The YMCK developing unit 50 is a device for developing the latent image formed on the photoconductor 20 using toner T, that is, black (K) toner contained in a black developing device 51, magenta (M) toner contained in a magenta developing device 52, cyan (C) toner contained in a cyan developing device 53, and yellow (Y) toner contained in a yellow developing device 54. The toner T is an example of developer contained in each of the developing devices.

In the present embodiment, the YMCK developing unit 50 can move the positions of the four developing devices 51, 52, 53, 54 by making them rotate. More specifically, the YMCK developing unit 50 holds the four developing devices 51, 52, 53, 54 with four holding sections 55 a, 55 b, 55 c, 55 d. The four developing devices 51, 52, 53, 54 can be rotated about a rotating shaft 50 a while maintaining their relative positions. As the photoconductor 20 makes one revolution, each of the developing devices selectively opposes the photoconductor 20. The latent image formed on the photoconductor 20 is successively developed by the toner T contained in each of the developing devices 51, 52, 53, 54. Note that details on the developing devices will be described later.

The first transferring unit 60 is a device for transferring a single-color toner image formed on the photoconductor 20 onto the intermediate transferring element 70. When the toners of all four colors are successively transferred in a superimposing manner, a full-color toner image will be formed on the intermediate transferring element 70.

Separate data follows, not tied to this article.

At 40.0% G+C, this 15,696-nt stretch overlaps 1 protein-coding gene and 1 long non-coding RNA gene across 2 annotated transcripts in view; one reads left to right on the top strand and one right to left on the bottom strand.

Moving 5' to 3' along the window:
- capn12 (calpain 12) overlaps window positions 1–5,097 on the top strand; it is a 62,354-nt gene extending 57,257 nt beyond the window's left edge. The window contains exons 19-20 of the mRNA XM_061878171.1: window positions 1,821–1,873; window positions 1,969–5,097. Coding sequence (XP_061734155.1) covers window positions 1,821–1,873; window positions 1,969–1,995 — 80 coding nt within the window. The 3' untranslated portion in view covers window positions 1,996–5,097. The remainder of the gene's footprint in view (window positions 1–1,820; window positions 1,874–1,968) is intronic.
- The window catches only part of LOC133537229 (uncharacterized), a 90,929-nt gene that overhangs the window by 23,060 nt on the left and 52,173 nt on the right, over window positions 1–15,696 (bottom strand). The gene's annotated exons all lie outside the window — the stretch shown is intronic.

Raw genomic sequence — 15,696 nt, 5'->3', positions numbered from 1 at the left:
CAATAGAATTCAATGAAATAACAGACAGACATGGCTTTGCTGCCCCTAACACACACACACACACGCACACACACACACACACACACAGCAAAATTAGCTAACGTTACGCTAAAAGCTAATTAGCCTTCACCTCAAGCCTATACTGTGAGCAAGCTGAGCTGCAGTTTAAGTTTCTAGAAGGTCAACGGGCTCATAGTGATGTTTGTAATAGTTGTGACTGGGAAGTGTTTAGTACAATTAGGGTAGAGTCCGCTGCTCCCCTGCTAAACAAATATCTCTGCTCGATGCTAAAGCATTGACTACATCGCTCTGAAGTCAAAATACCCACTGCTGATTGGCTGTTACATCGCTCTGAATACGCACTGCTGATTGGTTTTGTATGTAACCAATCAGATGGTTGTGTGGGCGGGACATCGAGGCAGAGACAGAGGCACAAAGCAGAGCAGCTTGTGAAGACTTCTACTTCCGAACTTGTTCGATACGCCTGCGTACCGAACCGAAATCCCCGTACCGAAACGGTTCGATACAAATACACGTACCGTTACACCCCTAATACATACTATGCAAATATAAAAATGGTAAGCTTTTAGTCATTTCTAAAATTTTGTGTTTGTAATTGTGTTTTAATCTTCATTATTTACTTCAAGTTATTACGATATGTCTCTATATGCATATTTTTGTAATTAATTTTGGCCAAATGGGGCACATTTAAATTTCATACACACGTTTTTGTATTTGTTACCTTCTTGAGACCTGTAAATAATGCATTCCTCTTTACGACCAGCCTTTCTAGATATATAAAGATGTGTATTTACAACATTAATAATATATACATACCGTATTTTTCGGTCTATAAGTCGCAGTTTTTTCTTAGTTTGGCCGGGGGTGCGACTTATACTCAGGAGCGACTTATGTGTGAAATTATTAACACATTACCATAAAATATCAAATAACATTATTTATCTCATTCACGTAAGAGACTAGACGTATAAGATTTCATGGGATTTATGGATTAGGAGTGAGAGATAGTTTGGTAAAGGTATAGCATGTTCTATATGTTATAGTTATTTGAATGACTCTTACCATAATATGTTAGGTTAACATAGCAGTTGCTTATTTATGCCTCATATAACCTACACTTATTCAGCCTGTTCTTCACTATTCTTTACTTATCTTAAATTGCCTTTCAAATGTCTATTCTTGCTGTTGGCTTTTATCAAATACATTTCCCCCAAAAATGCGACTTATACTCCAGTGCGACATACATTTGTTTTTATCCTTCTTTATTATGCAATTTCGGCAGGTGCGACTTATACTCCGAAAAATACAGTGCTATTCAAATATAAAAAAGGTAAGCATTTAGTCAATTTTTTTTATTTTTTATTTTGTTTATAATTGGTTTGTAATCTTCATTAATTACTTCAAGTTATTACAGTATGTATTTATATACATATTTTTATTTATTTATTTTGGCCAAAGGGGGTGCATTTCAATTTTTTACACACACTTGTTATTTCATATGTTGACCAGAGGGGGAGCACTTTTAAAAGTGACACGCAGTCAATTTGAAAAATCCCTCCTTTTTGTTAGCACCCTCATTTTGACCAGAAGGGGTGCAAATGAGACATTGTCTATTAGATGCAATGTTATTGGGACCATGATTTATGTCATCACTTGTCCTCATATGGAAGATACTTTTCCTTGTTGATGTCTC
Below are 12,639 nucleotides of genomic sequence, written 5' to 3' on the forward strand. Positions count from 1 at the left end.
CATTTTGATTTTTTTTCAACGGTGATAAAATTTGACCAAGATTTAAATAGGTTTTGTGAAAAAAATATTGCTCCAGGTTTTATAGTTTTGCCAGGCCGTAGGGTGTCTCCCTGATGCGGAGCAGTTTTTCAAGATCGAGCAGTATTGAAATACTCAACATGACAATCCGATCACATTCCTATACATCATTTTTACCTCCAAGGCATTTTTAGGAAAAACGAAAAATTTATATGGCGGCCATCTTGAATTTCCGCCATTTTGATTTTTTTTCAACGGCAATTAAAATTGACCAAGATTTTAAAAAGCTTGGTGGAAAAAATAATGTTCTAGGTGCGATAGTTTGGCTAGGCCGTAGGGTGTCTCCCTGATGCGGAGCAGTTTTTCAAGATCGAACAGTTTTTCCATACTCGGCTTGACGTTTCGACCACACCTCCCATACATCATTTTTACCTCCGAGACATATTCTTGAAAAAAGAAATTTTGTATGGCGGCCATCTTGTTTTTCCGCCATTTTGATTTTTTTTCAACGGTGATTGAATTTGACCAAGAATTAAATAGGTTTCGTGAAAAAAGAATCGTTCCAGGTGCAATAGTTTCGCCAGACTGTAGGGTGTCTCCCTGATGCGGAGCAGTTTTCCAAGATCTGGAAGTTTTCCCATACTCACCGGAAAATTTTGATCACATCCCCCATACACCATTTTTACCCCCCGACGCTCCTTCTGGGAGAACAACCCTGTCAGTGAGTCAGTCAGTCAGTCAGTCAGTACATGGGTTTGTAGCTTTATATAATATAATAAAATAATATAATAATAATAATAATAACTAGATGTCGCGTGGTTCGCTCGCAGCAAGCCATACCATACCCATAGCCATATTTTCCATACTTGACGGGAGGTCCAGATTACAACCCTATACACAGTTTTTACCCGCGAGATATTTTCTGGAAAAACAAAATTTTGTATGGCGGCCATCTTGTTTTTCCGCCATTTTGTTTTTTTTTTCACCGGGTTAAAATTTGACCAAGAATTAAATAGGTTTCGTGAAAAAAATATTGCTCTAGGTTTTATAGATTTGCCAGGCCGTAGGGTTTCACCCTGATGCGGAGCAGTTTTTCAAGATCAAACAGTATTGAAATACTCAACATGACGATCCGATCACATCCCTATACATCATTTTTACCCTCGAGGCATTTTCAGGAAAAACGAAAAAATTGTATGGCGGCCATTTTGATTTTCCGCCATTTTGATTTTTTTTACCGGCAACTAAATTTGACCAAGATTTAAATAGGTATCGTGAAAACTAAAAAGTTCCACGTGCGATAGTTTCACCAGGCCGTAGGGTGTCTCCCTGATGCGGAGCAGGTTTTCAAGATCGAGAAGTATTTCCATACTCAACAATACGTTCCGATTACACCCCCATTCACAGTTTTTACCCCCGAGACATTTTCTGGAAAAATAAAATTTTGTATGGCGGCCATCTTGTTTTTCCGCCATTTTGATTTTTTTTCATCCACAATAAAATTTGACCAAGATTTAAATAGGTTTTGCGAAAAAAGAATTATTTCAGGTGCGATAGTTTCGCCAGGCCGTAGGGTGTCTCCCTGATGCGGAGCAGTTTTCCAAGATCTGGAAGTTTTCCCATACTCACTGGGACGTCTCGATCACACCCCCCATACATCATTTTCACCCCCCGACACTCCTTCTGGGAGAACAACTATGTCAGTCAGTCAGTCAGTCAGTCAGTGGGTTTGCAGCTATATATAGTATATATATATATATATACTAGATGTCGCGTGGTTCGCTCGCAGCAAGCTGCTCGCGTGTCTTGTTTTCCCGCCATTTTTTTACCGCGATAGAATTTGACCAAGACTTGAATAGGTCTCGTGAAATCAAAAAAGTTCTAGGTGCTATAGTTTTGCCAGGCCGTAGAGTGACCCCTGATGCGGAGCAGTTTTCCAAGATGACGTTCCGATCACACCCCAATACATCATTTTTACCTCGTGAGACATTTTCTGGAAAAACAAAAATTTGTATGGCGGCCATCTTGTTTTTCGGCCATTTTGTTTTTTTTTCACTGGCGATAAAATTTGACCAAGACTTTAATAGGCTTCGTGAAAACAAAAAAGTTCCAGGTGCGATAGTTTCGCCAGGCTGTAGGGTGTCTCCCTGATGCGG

The intermediate transferring element 70 is a laminated endless belt that is made by providing an aluminum layer on the surface of a PET film by vapor deposition, and then further applying semiconducting coating on the outer layer thereof. The intermediate transferring element 70 is driven to rotate at substantially the same circumferential speed as the photoconductor 20.

The second transferring unit 80 is a device for transferring the single-color toner image or the full-color toner image formed on the intermediate transferring element 70 onto a recording medium such as paper, film, cloth, and the like, which serves as an example of the transferring material.